Massachusetts Climate Bill
Legislation & Policy | April 6, 2021 | Posted by Jill McLaughlin
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Massachusetts Governor Charlie Baker signed Senate Bill 9 – An Act Creating a Next Generation Roadmap for Massachusetts Climate Policy – into law on March 26th. Below, our North Andover Managing Director James Manzer discusses what it means for Massachusetts:
ReVision Energy applauds the 191st and 192nd Massachusetts Legislature for their continued focus on passing a “bill creating a next-generation roadmap for Massachusetts climate policy.” There are a number of really exciting provisions included in this bill. It doesn’t create an immediate solar surge in Massachusetts, but instead builds a landscape of confidence and stability for the solar industry. In the past we’ve dreaded the “solar rollercoaster,” where big incentives creates a rush in demand one year, followed by a crushing reduction of incentives the next year. This new bill means that Massachusetts’ solarcoaster ride will be more like the Tea Cups, and less like the Kingda Ka Roller Coaster at the Topsfield Fair.
One very exciting aspect to the new Climate Bill amends the Massachusetts Environmental Policy Act to address environmental justice by defining “environmental justice populations” and providing new tools, protections, and public input opportunities for these communities. It also acknowledges the fact that the residents most impacted by pollution are disproportionately those with the fewest means. Prior to this bill, pollution standards were held to one household or business; your pollution was measured separately from your neighbors, meaning everyone in the neighborhood could all be polluting simultaneously. Massachusetts will now start collecting the impacts of all pollution in the state, and will regulate the total pollution emitted. It acknowledges that pollution is aggregate, and typically where you find one entity creating harmful pollution you find multiple entities. Those who live nearby often don’t have the means to relocate, let alone address the pain and suffering caused by long-term exposure to these sites.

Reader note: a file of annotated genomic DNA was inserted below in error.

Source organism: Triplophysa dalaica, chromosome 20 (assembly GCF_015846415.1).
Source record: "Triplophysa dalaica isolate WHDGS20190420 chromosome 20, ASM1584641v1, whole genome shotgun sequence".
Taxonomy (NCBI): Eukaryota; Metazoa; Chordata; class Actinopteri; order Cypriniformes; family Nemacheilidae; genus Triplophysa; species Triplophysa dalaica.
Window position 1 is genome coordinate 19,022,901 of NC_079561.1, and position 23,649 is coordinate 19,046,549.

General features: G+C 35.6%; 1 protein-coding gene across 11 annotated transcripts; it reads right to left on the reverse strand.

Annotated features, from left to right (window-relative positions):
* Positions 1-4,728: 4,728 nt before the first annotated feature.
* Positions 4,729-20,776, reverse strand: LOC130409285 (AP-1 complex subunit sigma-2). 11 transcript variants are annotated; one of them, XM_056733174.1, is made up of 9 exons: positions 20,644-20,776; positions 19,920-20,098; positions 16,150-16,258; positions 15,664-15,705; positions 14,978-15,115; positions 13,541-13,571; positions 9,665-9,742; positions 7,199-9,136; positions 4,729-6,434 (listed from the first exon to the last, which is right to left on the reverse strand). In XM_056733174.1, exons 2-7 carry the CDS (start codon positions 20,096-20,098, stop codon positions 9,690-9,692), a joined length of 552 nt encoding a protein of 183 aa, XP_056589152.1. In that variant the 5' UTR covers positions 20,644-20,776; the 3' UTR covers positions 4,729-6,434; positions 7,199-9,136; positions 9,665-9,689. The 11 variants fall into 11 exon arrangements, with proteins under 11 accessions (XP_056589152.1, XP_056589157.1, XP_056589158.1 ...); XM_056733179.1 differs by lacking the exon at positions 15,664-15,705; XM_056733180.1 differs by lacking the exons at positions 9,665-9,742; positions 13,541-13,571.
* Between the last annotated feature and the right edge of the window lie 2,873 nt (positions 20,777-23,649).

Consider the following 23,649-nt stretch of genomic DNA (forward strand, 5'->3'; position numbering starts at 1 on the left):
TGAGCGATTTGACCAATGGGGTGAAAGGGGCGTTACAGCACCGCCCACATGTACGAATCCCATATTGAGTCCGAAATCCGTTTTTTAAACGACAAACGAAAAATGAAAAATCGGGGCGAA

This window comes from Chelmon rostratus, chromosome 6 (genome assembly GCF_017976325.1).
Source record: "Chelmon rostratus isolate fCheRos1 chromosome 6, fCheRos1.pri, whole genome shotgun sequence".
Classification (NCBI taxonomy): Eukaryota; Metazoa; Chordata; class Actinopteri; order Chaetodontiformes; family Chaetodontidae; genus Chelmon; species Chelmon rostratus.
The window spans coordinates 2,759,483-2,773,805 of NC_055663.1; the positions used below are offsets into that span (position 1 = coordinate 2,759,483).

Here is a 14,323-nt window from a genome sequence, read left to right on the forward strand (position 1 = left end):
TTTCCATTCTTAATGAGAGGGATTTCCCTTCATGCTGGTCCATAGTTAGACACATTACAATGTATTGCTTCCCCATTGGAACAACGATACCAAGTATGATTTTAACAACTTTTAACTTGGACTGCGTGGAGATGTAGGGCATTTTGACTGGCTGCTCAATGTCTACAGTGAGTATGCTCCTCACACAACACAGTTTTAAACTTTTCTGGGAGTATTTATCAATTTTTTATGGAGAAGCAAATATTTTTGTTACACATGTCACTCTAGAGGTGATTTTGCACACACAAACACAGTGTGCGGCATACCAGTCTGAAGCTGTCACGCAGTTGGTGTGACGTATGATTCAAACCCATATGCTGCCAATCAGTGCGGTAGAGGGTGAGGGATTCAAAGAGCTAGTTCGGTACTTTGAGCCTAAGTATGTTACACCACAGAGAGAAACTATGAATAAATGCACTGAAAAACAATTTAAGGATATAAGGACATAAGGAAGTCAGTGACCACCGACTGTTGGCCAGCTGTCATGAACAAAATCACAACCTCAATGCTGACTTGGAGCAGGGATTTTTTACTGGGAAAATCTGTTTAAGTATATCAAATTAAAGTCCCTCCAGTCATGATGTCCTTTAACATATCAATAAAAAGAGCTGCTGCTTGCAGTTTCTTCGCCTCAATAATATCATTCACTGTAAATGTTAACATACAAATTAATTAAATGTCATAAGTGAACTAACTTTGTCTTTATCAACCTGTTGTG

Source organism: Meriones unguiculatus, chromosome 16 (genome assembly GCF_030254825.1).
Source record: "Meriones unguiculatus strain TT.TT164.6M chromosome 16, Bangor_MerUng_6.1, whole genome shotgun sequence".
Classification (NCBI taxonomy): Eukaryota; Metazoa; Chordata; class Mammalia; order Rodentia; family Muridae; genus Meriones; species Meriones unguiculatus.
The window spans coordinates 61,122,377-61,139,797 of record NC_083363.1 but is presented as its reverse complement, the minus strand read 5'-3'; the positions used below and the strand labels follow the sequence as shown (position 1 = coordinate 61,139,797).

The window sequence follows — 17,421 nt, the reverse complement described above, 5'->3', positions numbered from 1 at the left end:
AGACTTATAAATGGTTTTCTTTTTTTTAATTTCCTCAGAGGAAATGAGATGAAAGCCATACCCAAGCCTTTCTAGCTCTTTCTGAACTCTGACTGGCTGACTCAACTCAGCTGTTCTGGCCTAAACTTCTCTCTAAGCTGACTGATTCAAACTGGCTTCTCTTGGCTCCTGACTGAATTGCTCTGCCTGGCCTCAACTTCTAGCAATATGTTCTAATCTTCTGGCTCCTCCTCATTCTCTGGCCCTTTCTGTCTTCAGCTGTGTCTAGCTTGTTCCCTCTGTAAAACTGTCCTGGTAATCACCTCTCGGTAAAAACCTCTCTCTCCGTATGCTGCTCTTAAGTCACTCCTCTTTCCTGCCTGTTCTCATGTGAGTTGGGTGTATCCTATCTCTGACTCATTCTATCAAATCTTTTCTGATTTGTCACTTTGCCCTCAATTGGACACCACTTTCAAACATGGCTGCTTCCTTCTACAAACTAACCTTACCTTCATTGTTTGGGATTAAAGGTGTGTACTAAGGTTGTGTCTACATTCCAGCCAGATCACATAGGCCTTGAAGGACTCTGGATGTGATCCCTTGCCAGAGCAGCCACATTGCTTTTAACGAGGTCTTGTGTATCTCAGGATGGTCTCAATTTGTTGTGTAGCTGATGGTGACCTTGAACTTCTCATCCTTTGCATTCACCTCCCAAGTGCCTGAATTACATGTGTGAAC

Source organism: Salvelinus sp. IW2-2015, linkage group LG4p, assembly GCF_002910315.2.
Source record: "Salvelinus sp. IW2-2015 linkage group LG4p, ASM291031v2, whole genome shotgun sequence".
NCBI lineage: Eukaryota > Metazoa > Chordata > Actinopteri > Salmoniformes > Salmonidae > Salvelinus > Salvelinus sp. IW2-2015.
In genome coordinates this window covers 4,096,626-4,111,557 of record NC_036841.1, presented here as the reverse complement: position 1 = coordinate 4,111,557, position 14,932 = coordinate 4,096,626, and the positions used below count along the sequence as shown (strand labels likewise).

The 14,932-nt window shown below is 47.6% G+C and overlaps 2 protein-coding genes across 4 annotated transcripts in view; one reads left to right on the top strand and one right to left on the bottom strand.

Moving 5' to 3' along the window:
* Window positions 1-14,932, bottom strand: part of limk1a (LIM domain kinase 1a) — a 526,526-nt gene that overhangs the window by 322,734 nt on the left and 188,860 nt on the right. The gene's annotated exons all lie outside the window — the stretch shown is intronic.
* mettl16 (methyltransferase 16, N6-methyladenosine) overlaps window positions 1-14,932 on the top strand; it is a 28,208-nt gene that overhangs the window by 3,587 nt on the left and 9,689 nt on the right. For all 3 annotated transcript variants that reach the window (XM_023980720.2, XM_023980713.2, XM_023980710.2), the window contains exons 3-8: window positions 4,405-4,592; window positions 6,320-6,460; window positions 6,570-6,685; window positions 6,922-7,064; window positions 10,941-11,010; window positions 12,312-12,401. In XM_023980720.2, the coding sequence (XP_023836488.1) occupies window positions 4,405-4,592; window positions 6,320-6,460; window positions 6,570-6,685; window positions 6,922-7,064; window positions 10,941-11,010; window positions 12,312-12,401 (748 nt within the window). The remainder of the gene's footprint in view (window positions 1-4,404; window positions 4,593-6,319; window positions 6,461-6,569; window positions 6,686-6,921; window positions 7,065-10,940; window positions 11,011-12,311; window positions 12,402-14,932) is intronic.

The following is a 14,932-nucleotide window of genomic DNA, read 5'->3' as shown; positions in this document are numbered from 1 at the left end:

The new Climate Bill establishes statewide emissions limits, with a goal of Net Zero emissions by 2050. It will also establish interim emissions goals every five years. Instead of only legislating the power industry’s emissions, it will expand these limits to the transportation, commercial, industrial, manufacturing, residential energy (heating and cooling), and natural gas sectors of the Commonwealth’s economy. For the first time this bill requires locally-run municipal light plants, of which there are 40 across Massachusetts, to meet emissions standards, legally binding them to procure 50% of their electricity from non-emitting electrical sources by 2030 and achieving those Net Zero emissions by 2050.
The administration is mandated to create a local Net Zero “stretch energy code” that municipalities will have the option to adopt for new-construction buildings. Recent analysis shows that this stretch code for new-construction would lead to an additional 2,300 megawatts of solar in Massachusetts by 2045. If you are building a new home or building in Massachusetts reach out to ReVision Energy today so that we can help you navigate these new stretch energy codes!
We call on the Governor and his administration to put the steps to meet the goals set forth by the legislature quickly. We’ve got a lot of work to do.